Over the last few months, business practices around the world have changed. Face-to-face meetings have given way to video calls. Homes have become the new offices. And technology is not just a utility anymore, but a lifeline.
To talk through some of the trends and new opportunities, ETCIO and Salesforce hosted a virtual panel discussion on The Side Effects of Disruption. Moderated by Varun Aggarwal, Editor at ETCIO, the session touched on digital transformation, remote working, innovation, and cost optimisation in the context of the pandemic.
The speakers included:
Deepak Pargaonkar, VP Solution Engineering, Salesforce
Kapil Mahajan, Group CIO, Safexpress
Rajat Tyagi, CIO & CDO, PVR
Sachin Gupta, President & Chief Information and Innovation Officer, Usha International
Sushant Rabra, Partner, KPMG
Here are a few key takeaways from the discussion:
COVID-19 has expedited the move to digital. Organisations are now digitising aspects of their business that they may not have earlier.
KPMG, for instance, has set up digital data rooms and collaborative workbenches to ensure that its consultants can continue providing high-touch services to clients even while working from home.
Leading supply chain and logistics company, Safexpress is looking at making its entire ecosystem paperless. From shipment booking to delivery, the process will be digitised as much as possible to mitigate the risks of COVID-19 transmission, while also providing a unified customer experience.
Salesforce customers are also accelerating digital transformation in areas like employee and end-customer engagement. In fact, Salesforce Care solutions are specifically designed to help businesses stay connected with customers, employees, and partners through the pandemic.
In many countries, including India, lockdowns are ending. Industries are restarting operations. And businesses are reopening. But underlying this gradual return to life is the knowledge that things will never be the same. We’re entering a new normal where the success of a business will depend on how quickly it can pivot and innovate.
PVR Cinemas, for example, is rethinking the entire movie-going experience. Online ticket booking processes are being redesigned to ensure that no two customers are seated next to each other. Box office ticket counters are set to become contactless and paperless. Customers will simply need to scan a QR code to book seats, or to buy snacks.
Innovative measures like these, organisations hope, will strengthen customer trust, and make people feel safer and more confident about engaging with businesses again.
Since the pandemic, business demand has dropped, putting organisations under immense pressure to cut costs. Those companies that have embraced the cloud appear to be at an advantage since they can easily scale down applications that aren’t currently in use. PVR Cinemas, for instance, has seen its cloud operating expenses drop almost 70%-80%.
At the same time, the company is aggressively investing in strategic initiatives around customer engagement, personalisation, and loyalty programs.
Other organisations are upping their spend on digital technologies like robotic process automation (RPA) and artificial intelligence (AI). The objective is to ‘pandemic-proof’ their businesses. As one KPMG customer put it, people may catch COVID-19, but bots won’t.
Meanwhile, Salesforce is seeing that some customers—like edtech companies, which have experienced hypergrowth during the lockdown—are investing in more solutions to enhance agility and responsiveness. With this investment in digitisation, they are better able to manage high sales volumes, while also engaging customers and teachers.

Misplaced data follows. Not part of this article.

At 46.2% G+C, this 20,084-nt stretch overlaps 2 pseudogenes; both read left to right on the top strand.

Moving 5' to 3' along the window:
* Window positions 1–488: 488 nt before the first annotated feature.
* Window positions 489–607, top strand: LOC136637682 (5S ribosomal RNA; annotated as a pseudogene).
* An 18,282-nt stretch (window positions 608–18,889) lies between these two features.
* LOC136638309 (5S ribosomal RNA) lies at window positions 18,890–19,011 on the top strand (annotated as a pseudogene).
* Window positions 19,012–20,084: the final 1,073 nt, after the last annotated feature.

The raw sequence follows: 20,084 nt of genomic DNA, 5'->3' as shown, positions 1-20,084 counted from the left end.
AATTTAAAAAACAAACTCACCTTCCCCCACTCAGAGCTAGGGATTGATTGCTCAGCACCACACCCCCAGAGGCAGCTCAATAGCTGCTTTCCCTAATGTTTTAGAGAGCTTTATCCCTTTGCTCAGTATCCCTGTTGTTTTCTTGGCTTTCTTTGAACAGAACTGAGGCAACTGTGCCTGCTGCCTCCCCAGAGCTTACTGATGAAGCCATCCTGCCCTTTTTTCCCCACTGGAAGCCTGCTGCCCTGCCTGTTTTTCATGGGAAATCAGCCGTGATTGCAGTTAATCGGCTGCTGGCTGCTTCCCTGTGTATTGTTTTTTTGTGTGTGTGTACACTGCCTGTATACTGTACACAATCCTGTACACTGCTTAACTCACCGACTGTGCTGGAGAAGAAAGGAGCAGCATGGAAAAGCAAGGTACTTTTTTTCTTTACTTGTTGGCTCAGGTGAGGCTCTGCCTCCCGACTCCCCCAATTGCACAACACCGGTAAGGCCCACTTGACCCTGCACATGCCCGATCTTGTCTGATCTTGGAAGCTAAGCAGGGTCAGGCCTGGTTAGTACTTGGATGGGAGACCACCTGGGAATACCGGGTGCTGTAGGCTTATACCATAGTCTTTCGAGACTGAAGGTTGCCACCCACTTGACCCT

When it comes to implementing new technology, one of the biggest challenges that CIOs face is boosting employee adoption of the new system. Faced with a new way of doing things, employees tend to be resistant to change.
That has certainly been the case with virtual collaboration tools. Even before the pandemic, many organisations had implemented cloud conferencing solutions and other collaborative technologies to help employees connect and work digitally. But the uptake of these tools tended to be slow and inconsistent.
That has changed over the past few months. Consumer durables manufacturer, Usha International has found that even the most tech-resistant employees are adapting to new ways of collaboration. They have realised that virtual conferencing and other communication tools can help them accomplish just as much at home as they would in the office, boosting their productivity.
That’s a silver lining for CIOs because it means that as more employees become open to learning and adopting new technologies, more digital implementations will be successful.
As employees continue to work from home, the challenge for organisations is to ensure that they stay productive. While there are lots of tools to monitor employees’ keyboard strokes, or to track how they spend their time online, these insights aren’t necessarily a measure of productivity.
Instead, more organisations are looking at outcomes. Are employees completing their tasks? Are they meeting pre-defined deadlines and targets? How does their output align with key result areas (KRAs)?
These metrics are more important than checking whether or not employees are at their laptops all day.
E-learning is also in focus. More organisations are leveraging platforms like Salesforce’s Trailhead to upskill their employees for a COVID-19 world.
Finally, with remote working models taking hold, trust has become essential. No employee likes to have their every move monitored. Managers need to believe that once clear tasks and timelines are set, employees will care enough about their organisation and their work to want to do a good job.
Find out more about how businesses are adapting to the global pandemic. Watch the webinar The Side Effects of Disruption.